Kelly currently serves as the Director of the Office of Tribal Attorney for the Confederated Tribes of the Chehalis Reservation, where she advises the Tribal government and its enterprises on a broad array of legal matters. The Tribe has developed a number of successful enterprises, including the Great Wolf Lodge, Lucky Eagle Casino, Eagles Landing Hotel, Eagle RV Park, End of the Trail convenience stores, Burger Claim restaurant, Confederated Construction Company (a certified 8(a) contractor), and billboard advertising.
Previously, Kelly served as CEO of Island Enterprises, Inc. (IEI), the economic development arm of the Squaxin Island Tribe. IEI's enterprises include Salish Seafoods, the Trading Post family of gas stations and convenience stores, Skookum Creek Tobacco Company, SI Distribution, Skookum Creek Distributing, and the Ta-Qwo-Ma Business Development Center. Prior to joining IEI, Kelly served as General Counsel to Marine View Ventures, Inc. (MVV), a tribally chartered corporation of the Puyallup Tribe of Indians. MVV's holdings include gas station/convenience stores, two marinas, and several hundred acres of commercial and industrial lands in and around the Port of Tacoma.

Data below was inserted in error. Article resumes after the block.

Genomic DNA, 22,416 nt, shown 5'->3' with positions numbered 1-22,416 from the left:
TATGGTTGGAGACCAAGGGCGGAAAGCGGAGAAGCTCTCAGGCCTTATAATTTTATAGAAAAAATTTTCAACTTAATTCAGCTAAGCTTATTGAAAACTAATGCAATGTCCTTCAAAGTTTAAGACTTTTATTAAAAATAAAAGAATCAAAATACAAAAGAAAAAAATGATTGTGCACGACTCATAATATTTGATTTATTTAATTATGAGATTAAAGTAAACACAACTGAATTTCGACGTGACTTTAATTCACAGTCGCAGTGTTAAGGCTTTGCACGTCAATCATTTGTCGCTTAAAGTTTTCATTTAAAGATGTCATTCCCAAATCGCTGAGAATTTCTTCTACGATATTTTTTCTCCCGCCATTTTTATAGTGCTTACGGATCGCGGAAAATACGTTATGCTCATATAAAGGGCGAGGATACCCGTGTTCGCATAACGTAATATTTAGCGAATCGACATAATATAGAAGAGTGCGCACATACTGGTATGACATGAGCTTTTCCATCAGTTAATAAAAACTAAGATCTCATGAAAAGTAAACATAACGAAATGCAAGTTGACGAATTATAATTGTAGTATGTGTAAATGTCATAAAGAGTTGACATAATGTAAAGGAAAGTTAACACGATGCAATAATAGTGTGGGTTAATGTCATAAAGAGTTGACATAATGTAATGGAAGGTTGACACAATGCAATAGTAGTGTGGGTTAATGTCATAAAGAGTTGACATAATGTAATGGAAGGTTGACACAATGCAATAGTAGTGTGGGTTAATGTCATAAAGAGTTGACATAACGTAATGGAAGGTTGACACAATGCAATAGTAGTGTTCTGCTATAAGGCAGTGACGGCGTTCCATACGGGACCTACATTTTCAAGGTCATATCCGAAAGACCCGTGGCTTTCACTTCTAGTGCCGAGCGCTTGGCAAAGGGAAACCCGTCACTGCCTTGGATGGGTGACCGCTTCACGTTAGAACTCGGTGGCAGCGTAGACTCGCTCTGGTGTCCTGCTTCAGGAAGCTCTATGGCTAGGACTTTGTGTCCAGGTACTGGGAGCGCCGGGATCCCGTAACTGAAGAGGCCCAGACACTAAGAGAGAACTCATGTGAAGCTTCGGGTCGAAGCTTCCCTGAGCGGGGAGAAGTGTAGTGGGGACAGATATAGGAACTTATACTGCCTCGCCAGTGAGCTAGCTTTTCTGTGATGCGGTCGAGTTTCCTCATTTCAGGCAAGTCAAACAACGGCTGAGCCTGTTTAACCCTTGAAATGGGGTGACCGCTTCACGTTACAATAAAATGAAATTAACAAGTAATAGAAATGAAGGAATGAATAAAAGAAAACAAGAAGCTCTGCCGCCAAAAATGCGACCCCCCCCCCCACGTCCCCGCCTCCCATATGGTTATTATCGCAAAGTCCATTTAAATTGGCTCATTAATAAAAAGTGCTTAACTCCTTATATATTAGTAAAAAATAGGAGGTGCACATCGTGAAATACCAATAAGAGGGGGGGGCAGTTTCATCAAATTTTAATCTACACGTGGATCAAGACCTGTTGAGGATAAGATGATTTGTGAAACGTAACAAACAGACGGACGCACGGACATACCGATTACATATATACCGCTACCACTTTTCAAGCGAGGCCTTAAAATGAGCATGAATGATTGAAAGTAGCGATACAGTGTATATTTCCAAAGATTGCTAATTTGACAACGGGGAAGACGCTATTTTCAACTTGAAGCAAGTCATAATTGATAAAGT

Prior to joining MVV in 2007, Kelly served as legal counsel for the Squaxin Island Tribe for nearly 10 years, where she focused on governmental affairs, economic development and tribal tax issues, and intertribal negotiations. Kelly led successful efforts to secure authorizing legislation for cigarette tax compacts and fuel tax compacts, the latter after a successful litigation effort, and negotiated the first compacts under each statute.
Kelly currently chairs the board of the National Intertribal Tax Alliance, and is a former chair of the Washington State Bar Association's Indian Law Section. She has B.A. and M.P.A. degrees from The Evergreen State College, and a J.D. from the University of Washington School of Law, where she graduated with honors.
General Registration (in-person attendance) - $75.00
SU School of Law Alumni/Tribal Attorneys (in-person attendance) - $60.00